Gavin and Harte in no mood to give anything away at Healy Park

‘We have great trust and great faith in the squad’ says Dublin boss after Omagh win

Jim Gavin in Omagh: “You saw what it meant to play for Dublin. A lot of fatigued, tired bodies inside there. They gave it everything. That’s all you ask.” Photograph: Tommy Dickson/Inpho

Jim Gavin in Omagh: “You saw what it meant to play for Dublin. A lot of fatigued, tired bodies inside there. They gave it everything. That’s all you ask.” Photograph: Tommy Dickson/Inpho

 

Down in the tunnel, it’s duelling declarations of “no-really”. No, really, it mattered. No, really, it was a chance for a lot of guys to show what they can do. No, really, a lot of players put their hands up out there today. Hum-de-dum. Hum-de-dum.

First up, Jim Gavin.

“I can’t speak for the opposition but from our perspective, we have great trust and great faith in the squad,” said the Dublin manager. “We see what they do each week representing the county and I’m just delighted for those players, both young and old who performed there for Dublin.

“You saw what it meant to play for Dublin. A lot of fatigued, tired bodies inside there. They gave it everything. That’s all you ask. We have such a difficult task each week not just picking the first 15, but the panel of 26. Today is a reflection of how difficult that is. But also how much of a privilege it is and such a tough challenge to pick a team next week but [it’s] one we’re looking forward to.”

Jim was in Proto-Jim mode. Clipped, brief, polite and completely uninterested in saying anything newsworthy. We gave it a go anyway and asked him about Mayo. He said he hadn’t seen their game against Donegal. We took another swing and asked for his assessment of their season so far. He took it as an opportunity to, er . . . praise the Healy Park groundsman? No, really, he did.

“All my focus this week was on the challenge coming up to Healy Park. Once again we got a fantastic reception from the Tyrone County Board. The pitch is up there if not better than what Croke Park is at the moment. Fantastic work obviously done by the local groundsman in Healy Park and the Omagh club. So, that’s where our focus was”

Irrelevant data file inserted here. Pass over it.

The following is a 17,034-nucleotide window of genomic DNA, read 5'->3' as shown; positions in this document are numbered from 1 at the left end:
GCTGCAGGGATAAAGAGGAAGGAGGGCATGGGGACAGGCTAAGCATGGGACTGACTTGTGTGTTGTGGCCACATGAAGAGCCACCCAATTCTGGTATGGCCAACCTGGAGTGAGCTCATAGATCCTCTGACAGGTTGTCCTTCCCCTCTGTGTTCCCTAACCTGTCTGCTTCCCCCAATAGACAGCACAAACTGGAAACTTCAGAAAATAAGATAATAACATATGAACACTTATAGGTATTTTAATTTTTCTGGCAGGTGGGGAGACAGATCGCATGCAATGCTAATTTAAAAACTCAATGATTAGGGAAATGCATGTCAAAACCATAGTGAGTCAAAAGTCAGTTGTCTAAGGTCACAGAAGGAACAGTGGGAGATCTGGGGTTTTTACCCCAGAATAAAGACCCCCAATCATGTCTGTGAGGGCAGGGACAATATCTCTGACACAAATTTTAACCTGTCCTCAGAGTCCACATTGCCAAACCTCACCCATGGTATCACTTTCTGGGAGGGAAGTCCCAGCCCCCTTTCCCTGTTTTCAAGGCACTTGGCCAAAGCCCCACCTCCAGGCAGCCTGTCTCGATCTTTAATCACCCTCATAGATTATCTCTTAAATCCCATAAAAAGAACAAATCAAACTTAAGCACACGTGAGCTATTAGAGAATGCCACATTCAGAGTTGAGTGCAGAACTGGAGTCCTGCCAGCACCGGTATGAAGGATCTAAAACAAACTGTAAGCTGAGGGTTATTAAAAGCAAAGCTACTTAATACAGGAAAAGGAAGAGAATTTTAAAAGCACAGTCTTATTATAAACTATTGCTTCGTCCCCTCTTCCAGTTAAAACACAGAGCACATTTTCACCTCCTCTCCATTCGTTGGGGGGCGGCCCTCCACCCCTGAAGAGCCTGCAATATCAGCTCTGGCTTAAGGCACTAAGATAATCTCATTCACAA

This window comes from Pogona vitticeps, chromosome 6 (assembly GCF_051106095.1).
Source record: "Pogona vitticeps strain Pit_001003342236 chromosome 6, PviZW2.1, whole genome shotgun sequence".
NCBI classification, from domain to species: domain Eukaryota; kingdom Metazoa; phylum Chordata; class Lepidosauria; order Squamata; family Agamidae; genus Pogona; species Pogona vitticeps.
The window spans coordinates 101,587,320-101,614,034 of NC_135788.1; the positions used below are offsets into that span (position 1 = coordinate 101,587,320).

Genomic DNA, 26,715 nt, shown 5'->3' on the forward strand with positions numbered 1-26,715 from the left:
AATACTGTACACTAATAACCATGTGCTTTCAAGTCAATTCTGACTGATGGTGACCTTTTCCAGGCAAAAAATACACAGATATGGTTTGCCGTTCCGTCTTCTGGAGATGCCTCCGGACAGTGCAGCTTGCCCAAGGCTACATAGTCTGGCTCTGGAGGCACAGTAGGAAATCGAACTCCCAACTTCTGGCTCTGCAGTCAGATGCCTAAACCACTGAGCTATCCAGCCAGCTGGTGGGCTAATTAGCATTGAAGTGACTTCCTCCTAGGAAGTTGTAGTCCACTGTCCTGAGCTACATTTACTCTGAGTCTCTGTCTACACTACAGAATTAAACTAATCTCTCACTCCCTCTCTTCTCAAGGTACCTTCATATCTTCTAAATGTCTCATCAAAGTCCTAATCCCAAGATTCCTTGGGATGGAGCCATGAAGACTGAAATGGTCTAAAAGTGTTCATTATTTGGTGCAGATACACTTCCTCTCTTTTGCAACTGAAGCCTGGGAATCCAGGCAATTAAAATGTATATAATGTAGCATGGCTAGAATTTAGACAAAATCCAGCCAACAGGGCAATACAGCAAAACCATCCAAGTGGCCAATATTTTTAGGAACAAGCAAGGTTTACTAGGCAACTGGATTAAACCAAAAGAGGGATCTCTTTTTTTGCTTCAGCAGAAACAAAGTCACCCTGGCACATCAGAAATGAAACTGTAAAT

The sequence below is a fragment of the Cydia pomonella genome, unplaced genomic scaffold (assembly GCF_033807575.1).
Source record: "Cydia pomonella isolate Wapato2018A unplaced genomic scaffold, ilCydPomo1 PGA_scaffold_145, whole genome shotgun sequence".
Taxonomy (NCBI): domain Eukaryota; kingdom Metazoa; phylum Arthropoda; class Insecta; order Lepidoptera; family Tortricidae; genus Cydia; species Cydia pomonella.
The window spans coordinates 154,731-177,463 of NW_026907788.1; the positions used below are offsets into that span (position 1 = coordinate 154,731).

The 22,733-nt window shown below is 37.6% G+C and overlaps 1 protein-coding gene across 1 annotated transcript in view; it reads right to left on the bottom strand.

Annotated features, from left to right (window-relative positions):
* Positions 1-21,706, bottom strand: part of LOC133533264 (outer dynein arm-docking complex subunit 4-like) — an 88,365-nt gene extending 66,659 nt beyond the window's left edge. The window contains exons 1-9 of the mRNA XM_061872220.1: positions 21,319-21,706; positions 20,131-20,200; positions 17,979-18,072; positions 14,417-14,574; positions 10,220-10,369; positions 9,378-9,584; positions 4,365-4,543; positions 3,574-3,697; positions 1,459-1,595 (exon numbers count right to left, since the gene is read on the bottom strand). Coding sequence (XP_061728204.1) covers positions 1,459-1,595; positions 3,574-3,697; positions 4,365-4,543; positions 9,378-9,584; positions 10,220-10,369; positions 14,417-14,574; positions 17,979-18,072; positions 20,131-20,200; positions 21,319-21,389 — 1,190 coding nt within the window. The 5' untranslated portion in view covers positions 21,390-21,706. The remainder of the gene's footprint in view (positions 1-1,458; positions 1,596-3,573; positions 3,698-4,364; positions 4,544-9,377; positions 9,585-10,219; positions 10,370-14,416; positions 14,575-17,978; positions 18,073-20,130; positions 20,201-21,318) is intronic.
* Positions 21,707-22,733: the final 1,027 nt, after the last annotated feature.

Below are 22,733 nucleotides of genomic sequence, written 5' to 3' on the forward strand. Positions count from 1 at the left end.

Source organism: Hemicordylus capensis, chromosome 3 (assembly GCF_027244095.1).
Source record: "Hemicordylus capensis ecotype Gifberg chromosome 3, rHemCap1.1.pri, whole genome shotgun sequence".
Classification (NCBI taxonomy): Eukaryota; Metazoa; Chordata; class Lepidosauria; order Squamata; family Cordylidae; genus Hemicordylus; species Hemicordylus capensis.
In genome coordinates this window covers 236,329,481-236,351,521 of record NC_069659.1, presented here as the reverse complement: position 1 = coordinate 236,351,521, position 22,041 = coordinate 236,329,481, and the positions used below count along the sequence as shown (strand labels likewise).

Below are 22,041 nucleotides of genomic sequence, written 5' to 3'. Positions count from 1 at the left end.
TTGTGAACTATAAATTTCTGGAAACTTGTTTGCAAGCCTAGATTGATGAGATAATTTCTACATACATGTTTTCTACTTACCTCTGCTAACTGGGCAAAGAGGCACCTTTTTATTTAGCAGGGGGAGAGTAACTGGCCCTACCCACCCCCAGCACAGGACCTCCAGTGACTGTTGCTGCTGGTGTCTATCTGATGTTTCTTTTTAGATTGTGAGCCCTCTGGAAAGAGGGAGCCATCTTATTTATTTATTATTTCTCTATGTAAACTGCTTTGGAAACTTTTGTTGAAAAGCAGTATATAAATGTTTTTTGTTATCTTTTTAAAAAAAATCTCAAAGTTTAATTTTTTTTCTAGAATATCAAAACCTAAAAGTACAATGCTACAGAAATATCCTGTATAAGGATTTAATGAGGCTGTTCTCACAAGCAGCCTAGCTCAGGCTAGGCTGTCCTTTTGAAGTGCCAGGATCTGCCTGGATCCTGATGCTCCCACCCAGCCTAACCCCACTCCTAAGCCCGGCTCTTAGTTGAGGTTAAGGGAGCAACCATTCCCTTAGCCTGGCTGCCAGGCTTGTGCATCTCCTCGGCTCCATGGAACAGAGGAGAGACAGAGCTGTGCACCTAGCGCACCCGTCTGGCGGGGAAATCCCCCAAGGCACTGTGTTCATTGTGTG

Down the corridor, Mickey Harte was a little more expansive. He did, for example, at least acknowledge by the end a working level of familiarity with their semi-final opponents Kerry. Before that though, he was happy to put forth the same level no-really about the game itself as Gavin had five minutes beforehand.

“There was no dead rubber in that game,” Harte said. “We didn’t take it that way. It was a question of who would be top of the group and who would be second.

“Obviously we have been on the road for five weeks and most of our players have played most of that game time so it was an opportunity to give them a rest and to give the players who had been looking for more game time during that run – ‘Here’s your chance, against the top team in the country’.

“And we know Dublin didn’t put out their first team either. But at the same time you are playing against a high standard when you are playing against anyone who puts on a Dublin jersey. I think our players got valuable experience there today of what it’s like to play against any Dublin team and I think they came through it with a lot of credit.

Championship atmosphere

“If you are on the road five weeks in a row, in must-win games, that is challenging physically and mentally on your players. I think they came through that with flying colours and it was a welcome break that we did et in terms of the two-week thing.

“We had players working just as hard as the other players and not getting seen by the general public. And what a day for them to be seen, in front of 15,000 people at our home ground. Dublin bring an atmosphere second to none and that was a real championship atmosphere. I don’t think anybody watching that game could go home and say that they were disappointed in what they saw.

“I think they saw a competitive game, I don’t think anybody was trying to lose that game. It’s a privilege to get the jersey any day and to get the jersey in August in a championship game – regardless of whether the immediate outcome might be – it’s still very important because they can now say they played against Dublin in an August championship match in front of 15,000. They can say ‘I was part of that.’”

Onwards then, to meet Kerry next Sunday. Tyrone haven’t beaten them – or either of the teams in the other semi-final, for that matter – since 2008. Harte is in no doubt about the size of the task ahead.

“Kerry are still the top team in the country as far as the Sam Maguire is concerned. They always have their eye on that and people always expect them to be big contenders for that and they seldom let people down. It is a big battle and we have to bring our best game and if we bring our best game we believe we can make it a very competitive game and then who knows who might win.”

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